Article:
Coble v. Anita Renfroe, LLC et al

Filing 62

ORDER granting in part and denying in part dfts' 54 Motion for Bill of Costs ; dfts may submit to the clerk a bill for taxable costs in the amt of $1,038.65 by Judge Ricardo S Martinez.(RS)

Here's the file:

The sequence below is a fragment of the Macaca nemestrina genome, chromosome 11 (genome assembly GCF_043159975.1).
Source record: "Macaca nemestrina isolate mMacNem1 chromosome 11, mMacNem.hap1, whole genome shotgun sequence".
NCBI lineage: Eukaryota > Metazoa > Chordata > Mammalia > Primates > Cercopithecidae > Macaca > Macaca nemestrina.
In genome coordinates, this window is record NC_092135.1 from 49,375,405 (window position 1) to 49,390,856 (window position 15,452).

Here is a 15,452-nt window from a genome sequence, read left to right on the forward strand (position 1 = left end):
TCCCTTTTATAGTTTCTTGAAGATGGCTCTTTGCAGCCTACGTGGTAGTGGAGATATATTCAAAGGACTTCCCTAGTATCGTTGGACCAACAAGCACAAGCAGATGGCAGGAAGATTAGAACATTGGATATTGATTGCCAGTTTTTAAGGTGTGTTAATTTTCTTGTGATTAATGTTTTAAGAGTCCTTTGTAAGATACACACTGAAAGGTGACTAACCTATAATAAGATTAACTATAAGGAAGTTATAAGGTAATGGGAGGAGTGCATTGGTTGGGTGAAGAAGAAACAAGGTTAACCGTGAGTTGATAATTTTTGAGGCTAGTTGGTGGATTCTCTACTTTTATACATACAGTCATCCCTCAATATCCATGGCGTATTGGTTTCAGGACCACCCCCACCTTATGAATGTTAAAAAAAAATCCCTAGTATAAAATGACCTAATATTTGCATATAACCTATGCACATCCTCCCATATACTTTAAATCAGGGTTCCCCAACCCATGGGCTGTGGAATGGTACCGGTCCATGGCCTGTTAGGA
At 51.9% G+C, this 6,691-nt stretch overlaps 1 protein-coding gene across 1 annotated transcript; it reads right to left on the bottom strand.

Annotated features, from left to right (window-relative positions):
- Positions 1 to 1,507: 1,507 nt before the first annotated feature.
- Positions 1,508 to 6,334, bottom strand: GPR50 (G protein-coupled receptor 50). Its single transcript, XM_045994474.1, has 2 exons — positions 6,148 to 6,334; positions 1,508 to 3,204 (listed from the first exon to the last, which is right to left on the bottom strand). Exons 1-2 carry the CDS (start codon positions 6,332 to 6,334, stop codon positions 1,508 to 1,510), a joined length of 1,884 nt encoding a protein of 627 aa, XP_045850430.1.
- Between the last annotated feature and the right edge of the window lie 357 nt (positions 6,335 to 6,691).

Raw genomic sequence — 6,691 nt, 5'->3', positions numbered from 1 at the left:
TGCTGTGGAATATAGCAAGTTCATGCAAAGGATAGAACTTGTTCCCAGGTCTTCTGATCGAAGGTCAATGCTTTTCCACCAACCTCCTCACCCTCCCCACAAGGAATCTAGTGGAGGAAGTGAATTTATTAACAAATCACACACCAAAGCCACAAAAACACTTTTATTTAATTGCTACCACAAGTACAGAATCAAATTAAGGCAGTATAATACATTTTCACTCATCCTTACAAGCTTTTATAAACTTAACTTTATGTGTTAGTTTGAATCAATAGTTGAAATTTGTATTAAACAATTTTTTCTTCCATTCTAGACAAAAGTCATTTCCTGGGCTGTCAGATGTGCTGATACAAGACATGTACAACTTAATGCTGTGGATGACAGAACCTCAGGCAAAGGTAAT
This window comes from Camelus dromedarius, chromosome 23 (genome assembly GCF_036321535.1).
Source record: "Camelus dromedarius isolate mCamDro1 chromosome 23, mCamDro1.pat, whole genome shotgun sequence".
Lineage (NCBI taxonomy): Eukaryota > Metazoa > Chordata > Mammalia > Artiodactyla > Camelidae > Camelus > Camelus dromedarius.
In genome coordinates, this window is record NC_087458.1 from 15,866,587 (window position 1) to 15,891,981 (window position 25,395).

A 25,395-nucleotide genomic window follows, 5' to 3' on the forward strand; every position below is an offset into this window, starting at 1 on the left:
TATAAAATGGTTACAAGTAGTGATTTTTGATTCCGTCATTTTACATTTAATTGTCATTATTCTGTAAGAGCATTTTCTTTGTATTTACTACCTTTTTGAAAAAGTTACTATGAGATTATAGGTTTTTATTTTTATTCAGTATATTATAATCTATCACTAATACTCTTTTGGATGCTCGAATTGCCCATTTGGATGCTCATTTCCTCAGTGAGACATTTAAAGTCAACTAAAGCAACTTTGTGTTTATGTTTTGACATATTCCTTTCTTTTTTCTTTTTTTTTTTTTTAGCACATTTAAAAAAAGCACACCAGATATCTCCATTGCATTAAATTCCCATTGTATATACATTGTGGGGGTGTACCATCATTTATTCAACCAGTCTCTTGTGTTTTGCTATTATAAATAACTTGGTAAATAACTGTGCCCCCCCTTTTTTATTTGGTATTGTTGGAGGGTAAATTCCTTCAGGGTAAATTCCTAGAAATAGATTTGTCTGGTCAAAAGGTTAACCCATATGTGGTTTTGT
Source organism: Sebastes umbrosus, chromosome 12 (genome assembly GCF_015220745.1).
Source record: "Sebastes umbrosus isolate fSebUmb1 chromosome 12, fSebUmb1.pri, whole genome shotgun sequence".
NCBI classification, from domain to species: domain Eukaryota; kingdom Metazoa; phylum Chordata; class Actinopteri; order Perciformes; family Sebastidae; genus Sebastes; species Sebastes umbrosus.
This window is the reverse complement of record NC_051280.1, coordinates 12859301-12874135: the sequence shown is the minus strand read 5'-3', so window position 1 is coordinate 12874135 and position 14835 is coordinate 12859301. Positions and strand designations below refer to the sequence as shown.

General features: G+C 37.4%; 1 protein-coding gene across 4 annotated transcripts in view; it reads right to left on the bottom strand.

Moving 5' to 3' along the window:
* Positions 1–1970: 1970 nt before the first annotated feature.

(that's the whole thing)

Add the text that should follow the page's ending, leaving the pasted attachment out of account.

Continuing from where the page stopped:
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1 2 3 4 5 6 7 UNITED STATES DISTRICT COURT WESTERN DISTRICT OF WASHINGTON AT SEATTLE 8 9 10 FRANK COBLE, CASE NO. C11-0498 RSM Plaintiff, 11 ORDER ON DEFENDANTS’ MOTION FOR BILL OF COSTS v. 12 ANITA RENFROE and ANITA RENFROE LLC, 13 14 Defendants. 15 This matter comes before the Court on Defendants’ motion for bill of costs. Dkt. # 54. 16 17 Having reviewed the motion, Plaintiff’s response, and Defendants’ reply, the Court GRANTS IN 18 PART and DENIES IN PART the motion. I. BACKGROUND 19 Plaintiff commenced this action against Defendants on March 21, 2011, asserting claims 20 21 for copyright infringement under the United States Copyright Law and unfair competition and 1 22 false designation of origin under the Lanham Act. Defendants moved for summary judgment on 23 both claims, asserting that Plaintiff could not show that the works at issue were substantially 24 1 Although Plaintiff was initially represented by counsel, he is now proceeding pro se. ORDER - 1 1 similar, that Plaintiff has not used a legally cognizable mark in commerce, and that Plaintiff 2 cannot, in any event, establish any likelihood of confusion. Dkt. # 20. On February 15, 2012, 3 the Court granted Defendants’ motion for summary judgment as to all claims. Dkt. # 49. 4 Defendants now move for an award of costs under the Lanham Act, the Copyright Act, 5 and 28 U.S.C. § 1920. Defendants do not move for an award of attorney’s fees. 6 II. DISCUSSION 7 A. 8 Although the Lanham Act provides for the recovery of the “costs of an action” under Costs Under the Lanham Act 9 certain circumstances, such costs may be recovered only by the plaintiff. 15 U.S.C. § 10 1117(a)(3). As such, Defendants’ motion is denied to the extent it seeks costs under the Lanham 11 Act. 12 B. 13 Under the Copyright Act, “the court in its discretion may allow the recovery of full costs Costs Under the Copyright Act 14 by or against any party other than the United States.” 17 U.S.C. § 505. An award that furthers 15 the underlying purposes of the copyright Act is “reposed in the sound discretion of the district 16 courts.” Fantasy, Inc., v. Fogerty, 94 F. 3d 553, 555 (9th Cir. 1996). 17 In deciding whether to award costs under the Copyright Act, courts in this circuit look to 18 the following factors: (1) the degree of success obtained; (2) frivolousness of the claims; (3) 19 motivation; (4) objective reasonableness of the legal and factual arguments in the case; and (5) 20 the need to advance considerations of compensation and deterrence. Halicki Films, LLC v. 21 Sanderson Sales and Marketing, 547 F. 3d 1213, 1230 (9th Cir. 2008). These factors are not 22 exclusive, and not all need be considered or met. Fantasy, 94 F. 3d at 558. 23 24 ORDER - 2 1 The Court declines to award costs under the Copyright Act because, even though 2 Plaintiff’s claims were summarily dismissed, it cannot be said that Plaintiff’s claims were 3 frivolous, that legal or factual arguments underlying those claims were objectively unreasonable, 4 or that an award of costs is necessary to advance considerations of deterrence. However, 5 because Defendants have incurred reasonable and necessary costs in defending this action, the 6 Court will permit taxation of those specific costs that are provided for under 28 U.S.C. § 1920. 7 C. 8 In civil cases, federal law permits taxation of fees and costs in favor of the prevailing Costs Under 28 U.S.C. § 1920 9 party with respect to, among other things, “[f]ees of the clerk and marshal,” “[f]ees of the court 10 reporter for all or any part of the stenographic transcript necessarily obtained for use in the case,” 11 “[f]ees and disbursements for printing and witnesses,” and “[f]ees for exemplification and copies 12 of papers necessarily obtained for use in the case.” 28 U.S.C. § 1920. Taxation of such costs is 13 within the discretion of the court. See, e.g., Madrigal v. Ryder, Case 2:04-cv-02550-JCC, 2007 14 U.S. Dist. LEXIS 41102 (W.D. Wash. June 5, 2007) (citing Merrell v. Block, 809 F.2d 639, 642 15 (9th Cir. 1987)). 16 Here, Defendants have provided evidence that they incurred the following costs: 17  $150.00 pro hac vice application fee of Alan Clarke; 18  $628.65 in copying costs; 19  $260.00 court reporting fee in connection with Plaintiff’s deposition; and 20  $3,510.83 in Westlaw legal research fees. 21 With the exception of the Westlaw legal research fees, each of the foregoing costs is 22 taxable to Plaintiff under 28 U.S.C. § 1920. Accordingly, Defendants shall be entitled to pursue 23 24 ORDER - 3 1 taxation of such costs, in the cumulative amount of $1,038.65. Pursuant to CR 54(d)(3), 2 Defendants may submit to the Clerk a bill for taxable costs in that amount. 3 III. CONCLUSION 4 For all of the foregoing reasons, Defendants’ motion for bill of costs, Dkt. # 54, is 5 GRANTED IN PART and DENIED IN PART. Defendants may submit to the Clerk a bill for 6 taxable costs in the amount of $1,038.65. 7 Dated this 29th day of March 2012. 8 9 A 10 RICARDO S. MARTINEZ UNITED STATES DISTRICT JUDGE 11 12 13 14 15 16 17 18 19 20 21 22 23 24 ORDER - 4

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